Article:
INTELLECTUAL HISTORY

In recent decades Intellectual History has emerged as a field of enquiry that is of importance to a wide range of disciplines within the humanities and social sciences. Nowadays the field stands fairly freely at the crossroads of, for example, art and literature, history, law and politics, theology and philosophy. Where previously the “history of ideas” or, in Germany, Geistesgeschichte was pursued by those chiefly concerned with studying the “pre-history” of single disciplines, or with searching for the timeless wisdom of canonical texts and great thinkers, recent work in Intellectual History is done by scholars with a distinct historical interest in a particular historical period or place, thinker or topic. Nowadays intellectual historians not only study canonical texts but a wealth of sources – from pamphlet to print and painting.
At Göttingen and the Lichtenberg-Kolleg, named after one of the most versatile and funniest representatives of the Enlightenments in Europe, Intellectual History is eclectic and ecumenical in its agenda and tastes. It does not favour any specific theoretical or methodological approach, recognising that within Intellectual History a rich variety of alternative approaches are explored and debated with great Passion – varying from Begriffsgeschichte to the “Cambridge School”, the Frankfurt School and Critical Theory up to a wide range of approaches inspired by recent French theorists, from Foucault to Derrida, from Balibar to Badiou.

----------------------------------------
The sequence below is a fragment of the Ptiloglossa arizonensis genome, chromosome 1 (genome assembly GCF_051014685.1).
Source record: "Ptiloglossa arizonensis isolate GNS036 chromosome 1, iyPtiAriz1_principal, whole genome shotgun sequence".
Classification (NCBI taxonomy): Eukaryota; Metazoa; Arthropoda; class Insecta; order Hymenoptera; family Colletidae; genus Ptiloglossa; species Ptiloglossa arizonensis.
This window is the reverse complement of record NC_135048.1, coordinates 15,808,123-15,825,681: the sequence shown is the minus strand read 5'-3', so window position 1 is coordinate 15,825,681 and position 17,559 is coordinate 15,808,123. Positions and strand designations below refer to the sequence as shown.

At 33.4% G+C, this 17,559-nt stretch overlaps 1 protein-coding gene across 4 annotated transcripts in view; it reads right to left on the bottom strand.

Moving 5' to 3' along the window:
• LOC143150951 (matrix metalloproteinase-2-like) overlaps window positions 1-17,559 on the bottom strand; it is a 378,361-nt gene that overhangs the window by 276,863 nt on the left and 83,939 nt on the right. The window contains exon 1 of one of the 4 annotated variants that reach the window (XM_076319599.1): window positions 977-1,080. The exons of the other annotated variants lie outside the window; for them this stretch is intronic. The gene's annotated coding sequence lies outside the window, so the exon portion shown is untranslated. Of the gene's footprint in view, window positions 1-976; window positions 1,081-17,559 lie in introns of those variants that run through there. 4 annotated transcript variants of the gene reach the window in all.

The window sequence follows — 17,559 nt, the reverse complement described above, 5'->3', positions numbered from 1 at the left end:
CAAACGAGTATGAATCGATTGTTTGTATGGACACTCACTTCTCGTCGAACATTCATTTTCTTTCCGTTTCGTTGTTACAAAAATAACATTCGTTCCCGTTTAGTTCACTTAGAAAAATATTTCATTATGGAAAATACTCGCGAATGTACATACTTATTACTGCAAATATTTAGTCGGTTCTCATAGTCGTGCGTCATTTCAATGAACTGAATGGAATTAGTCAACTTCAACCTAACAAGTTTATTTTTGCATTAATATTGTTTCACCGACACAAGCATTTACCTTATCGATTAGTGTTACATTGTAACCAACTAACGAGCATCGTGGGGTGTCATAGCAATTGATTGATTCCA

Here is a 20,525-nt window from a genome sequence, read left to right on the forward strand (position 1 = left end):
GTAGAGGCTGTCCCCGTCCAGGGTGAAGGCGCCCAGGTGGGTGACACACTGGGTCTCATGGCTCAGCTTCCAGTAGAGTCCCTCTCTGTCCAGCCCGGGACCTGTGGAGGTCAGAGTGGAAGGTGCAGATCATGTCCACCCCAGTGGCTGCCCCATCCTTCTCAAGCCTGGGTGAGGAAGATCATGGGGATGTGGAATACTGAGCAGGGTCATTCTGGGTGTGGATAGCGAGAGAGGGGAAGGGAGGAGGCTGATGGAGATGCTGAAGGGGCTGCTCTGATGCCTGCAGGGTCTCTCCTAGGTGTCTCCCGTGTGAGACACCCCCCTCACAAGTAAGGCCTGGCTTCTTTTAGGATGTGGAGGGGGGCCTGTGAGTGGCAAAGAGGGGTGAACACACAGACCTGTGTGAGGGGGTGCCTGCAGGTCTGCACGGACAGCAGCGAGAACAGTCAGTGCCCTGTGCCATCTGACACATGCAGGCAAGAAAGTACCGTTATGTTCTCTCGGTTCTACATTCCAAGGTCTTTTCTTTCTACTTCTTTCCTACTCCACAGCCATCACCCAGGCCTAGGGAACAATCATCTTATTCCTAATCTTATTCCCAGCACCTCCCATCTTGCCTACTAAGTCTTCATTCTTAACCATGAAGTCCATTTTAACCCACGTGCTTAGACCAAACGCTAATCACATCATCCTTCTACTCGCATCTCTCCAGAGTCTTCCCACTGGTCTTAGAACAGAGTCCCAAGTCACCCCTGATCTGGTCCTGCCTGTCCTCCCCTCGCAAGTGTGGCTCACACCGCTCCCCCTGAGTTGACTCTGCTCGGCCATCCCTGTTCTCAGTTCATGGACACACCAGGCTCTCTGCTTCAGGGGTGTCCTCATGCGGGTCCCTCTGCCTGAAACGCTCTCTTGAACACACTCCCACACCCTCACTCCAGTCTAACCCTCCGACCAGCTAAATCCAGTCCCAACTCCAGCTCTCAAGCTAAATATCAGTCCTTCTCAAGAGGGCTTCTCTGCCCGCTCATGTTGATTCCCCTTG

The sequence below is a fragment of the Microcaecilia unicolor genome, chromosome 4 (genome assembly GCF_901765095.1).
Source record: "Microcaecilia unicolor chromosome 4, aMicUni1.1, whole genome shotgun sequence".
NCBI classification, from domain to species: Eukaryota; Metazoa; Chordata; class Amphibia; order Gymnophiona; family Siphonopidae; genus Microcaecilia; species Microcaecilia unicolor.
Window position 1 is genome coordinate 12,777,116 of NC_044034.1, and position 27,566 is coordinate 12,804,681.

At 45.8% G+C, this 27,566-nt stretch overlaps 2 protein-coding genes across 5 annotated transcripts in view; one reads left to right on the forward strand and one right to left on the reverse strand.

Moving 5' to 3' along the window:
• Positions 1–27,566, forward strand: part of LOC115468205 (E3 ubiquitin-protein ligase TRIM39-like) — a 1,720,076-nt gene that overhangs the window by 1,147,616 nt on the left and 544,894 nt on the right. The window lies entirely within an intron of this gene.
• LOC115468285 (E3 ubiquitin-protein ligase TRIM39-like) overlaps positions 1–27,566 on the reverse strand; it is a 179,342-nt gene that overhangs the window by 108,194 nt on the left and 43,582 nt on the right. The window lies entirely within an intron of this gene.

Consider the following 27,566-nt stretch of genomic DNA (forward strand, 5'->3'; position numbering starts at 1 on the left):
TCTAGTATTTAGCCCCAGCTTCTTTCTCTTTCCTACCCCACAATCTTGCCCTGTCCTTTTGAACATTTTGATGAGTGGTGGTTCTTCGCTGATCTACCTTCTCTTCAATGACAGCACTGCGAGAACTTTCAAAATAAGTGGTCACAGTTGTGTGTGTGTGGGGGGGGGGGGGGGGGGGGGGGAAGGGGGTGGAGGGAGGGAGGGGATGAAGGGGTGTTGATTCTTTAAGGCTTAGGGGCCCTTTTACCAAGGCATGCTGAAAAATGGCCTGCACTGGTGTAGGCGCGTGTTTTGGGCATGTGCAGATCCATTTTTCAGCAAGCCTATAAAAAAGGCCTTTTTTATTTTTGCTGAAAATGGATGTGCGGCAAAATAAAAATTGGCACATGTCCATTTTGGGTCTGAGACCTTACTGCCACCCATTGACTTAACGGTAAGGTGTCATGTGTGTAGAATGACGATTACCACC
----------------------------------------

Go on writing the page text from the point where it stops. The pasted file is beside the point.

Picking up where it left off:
In terms of subject matter the Göttingen focus is on the history of political thought, in the broadest historical sense, i.e. from the classics of antiquity to contemporary political theory – or as the phrase goes, “from Plato to Nato”. Given the emphasis on “European” there is a preference for projects that want to open up comparative perspectives and study thinkers, topics and traditions within wider transnational, European or even global vistas.

In terms of topics there is room for projects on, for example, freedom and religion, toleration and recognition, natural law and human rights, art and politics, republicanism, etc.
Internationally there is, in institutional terms, cooperation with amongst others SCAS (the Swedish Collegium for Advanced Study, Uppsala) and the “Centre for Comparative Studies of Toleration and Recognition” at the Ural Federal University (Ekatrinburg Russia).

For further information about Intellectual History read Martin van Gelderen on ‘Doing Things with Intellectual History‘.